Grizzy needs cervical surgery ASAP :(

When we brought Grizzy for surgery due to our local vet’s diagnosis of Wobblers,   we were sent to the “best” in the area.   Here is a good write up of the lousy syndrome.

While Grizzy had a bad case of Wobblers that came on so suddenly, nothing could prepare us for what we were getting into financially, mentally and physically.  When we got the call that surgery was a success, we were thrilled.  Having said that Grizzy’s case has and continues to be nothing that the textbooks, research, and professionals describe or “promise”  about this horrible debilitating syndrome, treatment,

Our poor Grizzy

and success rates.  Grizzy wound up staying longer than normal because he did not show good neurological signs post op.  In fact, he walked into the Surgical Vet but was discharged on a gurney completely paralyzed.  160 pound paralyzed beautiful young mastiff.  During his stay, we visited him every day, but I only brought Luke once.  While the surgical area and staff were impressive, it was a dark and somber scene for our Grizzy.  His eyes said, “what the heck happened to me, Mommy I can’t move, and I’m in a lot of pain!”   Grizzy went from running around finding Easter eggs to 3 weeks later a dog with quadriplegia.  As you can see from my Luke’s face, he was very upset.

During this journey and today, I continue to learn more and more about Wobblers and treatment.  Feel free to contact me.  Also, take a look at “Me, My Dog and a Sheep” available on Amazon.  The reviews thus far have been great and the author readings I have done to elementary grade children have really been a great experience for me.  The children are empathetic, and hang on to every word about Grizzy’s journey to walking.  See one below.  Thank you for joining me on this blog and allowing me to share this experience of a special dog never giving up.  A lesson that can be applied to everything in life.  The link attached is a good explanation of this horrible syndrome:   wobbler-syndrome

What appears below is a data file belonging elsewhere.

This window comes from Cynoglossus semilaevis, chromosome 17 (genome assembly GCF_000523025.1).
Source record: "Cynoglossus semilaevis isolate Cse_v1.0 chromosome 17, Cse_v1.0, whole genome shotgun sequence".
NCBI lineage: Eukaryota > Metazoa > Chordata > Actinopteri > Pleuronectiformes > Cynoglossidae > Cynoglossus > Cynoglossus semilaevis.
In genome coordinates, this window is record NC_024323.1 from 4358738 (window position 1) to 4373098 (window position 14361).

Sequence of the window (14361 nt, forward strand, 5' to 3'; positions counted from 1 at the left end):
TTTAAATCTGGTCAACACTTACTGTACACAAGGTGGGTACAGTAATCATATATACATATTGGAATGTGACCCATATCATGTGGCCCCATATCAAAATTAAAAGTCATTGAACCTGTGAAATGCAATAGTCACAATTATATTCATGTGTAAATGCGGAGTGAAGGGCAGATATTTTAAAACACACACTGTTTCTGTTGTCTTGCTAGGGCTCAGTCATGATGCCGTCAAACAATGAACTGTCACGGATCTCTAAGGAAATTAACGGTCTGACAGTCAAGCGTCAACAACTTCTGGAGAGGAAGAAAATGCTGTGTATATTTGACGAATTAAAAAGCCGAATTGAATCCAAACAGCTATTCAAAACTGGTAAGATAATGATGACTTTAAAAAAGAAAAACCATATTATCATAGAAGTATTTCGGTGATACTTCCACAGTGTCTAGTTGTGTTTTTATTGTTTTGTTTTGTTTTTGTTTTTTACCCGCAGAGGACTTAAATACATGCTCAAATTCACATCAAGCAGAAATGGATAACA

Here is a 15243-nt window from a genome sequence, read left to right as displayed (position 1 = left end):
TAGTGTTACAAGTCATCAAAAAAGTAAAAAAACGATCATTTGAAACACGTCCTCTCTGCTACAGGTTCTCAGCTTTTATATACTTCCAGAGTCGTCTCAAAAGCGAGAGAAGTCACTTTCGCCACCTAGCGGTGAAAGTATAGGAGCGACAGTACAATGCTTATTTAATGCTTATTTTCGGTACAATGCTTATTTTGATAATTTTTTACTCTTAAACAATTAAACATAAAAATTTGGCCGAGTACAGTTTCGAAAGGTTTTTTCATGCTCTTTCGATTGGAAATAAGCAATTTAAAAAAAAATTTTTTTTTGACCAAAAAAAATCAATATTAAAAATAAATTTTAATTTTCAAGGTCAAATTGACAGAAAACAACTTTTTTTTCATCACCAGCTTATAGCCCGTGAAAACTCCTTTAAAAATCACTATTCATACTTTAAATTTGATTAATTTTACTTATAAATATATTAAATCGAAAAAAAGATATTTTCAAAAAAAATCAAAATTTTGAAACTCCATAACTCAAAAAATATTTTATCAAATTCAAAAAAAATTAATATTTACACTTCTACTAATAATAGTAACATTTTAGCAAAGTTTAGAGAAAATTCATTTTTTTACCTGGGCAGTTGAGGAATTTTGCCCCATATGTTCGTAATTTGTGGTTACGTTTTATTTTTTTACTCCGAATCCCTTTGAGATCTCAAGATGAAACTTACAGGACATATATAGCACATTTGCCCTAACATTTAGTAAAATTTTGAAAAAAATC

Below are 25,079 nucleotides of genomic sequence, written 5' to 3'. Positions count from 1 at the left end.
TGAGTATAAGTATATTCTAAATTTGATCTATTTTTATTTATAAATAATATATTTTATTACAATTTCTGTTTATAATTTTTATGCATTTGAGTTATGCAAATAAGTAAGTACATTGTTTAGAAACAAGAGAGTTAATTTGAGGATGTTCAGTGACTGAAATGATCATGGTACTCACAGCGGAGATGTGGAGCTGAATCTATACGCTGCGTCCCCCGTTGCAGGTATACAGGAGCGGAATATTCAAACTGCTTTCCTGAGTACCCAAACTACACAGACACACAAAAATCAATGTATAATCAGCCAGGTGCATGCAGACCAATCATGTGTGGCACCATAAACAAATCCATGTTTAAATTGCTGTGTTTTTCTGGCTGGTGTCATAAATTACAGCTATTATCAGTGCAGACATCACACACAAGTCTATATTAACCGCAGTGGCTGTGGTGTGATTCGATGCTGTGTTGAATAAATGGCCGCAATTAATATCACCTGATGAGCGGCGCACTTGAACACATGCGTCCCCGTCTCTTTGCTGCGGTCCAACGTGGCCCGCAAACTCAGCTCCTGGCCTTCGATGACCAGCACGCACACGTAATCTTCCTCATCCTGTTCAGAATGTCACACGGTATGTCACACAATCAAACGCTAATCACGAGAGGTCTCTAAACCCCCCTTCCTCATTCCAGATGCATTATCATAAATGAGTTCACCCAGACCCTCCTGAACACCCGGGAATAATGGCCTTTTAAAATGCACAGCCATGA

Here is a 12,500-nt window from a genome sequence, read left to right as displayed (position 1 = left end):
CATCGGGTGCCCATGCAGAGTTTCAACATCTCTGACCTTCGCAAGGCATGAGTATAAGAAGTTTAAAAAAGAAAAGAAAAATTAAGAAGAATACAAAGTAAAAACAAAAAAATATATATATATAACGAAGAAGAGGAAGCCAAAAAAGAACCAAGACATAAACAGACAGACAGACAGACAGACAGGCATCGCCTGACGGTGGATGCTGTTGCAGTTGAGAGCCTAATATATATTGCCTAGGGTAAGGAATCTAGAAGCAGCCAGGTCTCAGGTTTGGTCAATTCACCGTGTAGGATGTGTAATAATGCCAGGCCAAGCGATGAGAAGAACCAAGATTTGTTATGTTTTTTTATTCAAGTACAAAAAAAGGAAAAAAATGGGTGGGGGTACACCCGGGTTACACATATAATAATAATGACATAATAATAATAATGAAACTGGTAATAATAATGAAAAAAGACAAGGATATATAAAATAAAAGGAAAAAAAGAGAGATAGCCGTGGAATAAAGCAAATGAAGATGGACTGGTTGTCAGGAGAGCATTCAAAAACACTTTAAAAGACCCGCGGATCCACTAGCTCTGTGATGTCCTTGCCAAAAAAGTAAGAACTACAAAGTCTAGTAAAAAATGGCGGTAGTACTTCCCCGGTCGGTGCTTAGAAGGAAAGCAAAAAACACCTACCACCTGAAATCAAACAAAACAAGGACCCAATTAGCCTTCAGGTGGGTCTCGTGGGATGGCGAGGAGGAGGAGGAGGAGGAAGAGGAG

My son, My dog, and a tough family decision

As you can see Grizzy was Luke’s pal since he was a puppy

 

In April of 2016, our young family dog was diagnosed with Wobblers Disease.  This is like spinal stenosis for humans where the vertebras impinge on the spinal cord, and the animal suddenly gets lame.  Originally we thought it was Lyme disease.  No such luck.  After about two weeks of helping him ambulate, we brought him to our local vet, and he gave him the diagnosis of Wobblers and said he needed spinal surgery immediately to stop more lesions from further injuring his spinal cord.  This dog, “Grizzy” is a 160-pound English mastiff so helping him ambulate was no easy chore.  Within three days he had surgery of three levels of his cervical spine.  The neurosurgeon at the specialty vet told us he would probably walk out of there, if not very soon since the spinal cord was no longer being pushed in by the bones.  This began our journey of home care that we NEVER EVER expected, nor were we given an idea of what is involved with it by the vet.  The directions were to “get him up.” How?  It was 160 pounds of dead weight, and he was in tremendous pain.  This was no different than caring for a human quadriplegic from turning to avoid pressure sores, toileting with hospital mats, to holding his head up to feed him with applesauce.  You would not believe our attempts to set up an inpatient care center in the middle of our living room.  My son, Luke was Grizzy’s best friend.  He was devastated by Grizzy’s illness and inability to move.  For this reason and our deep love for our furry family, we took a leap of faith for surgery.  I started a @Grizzyjourney Facebook page and documented from surgery to rehabilitation attempts at home and at a specialized vet in Albany and the support and cheers for Grizzy were amazing.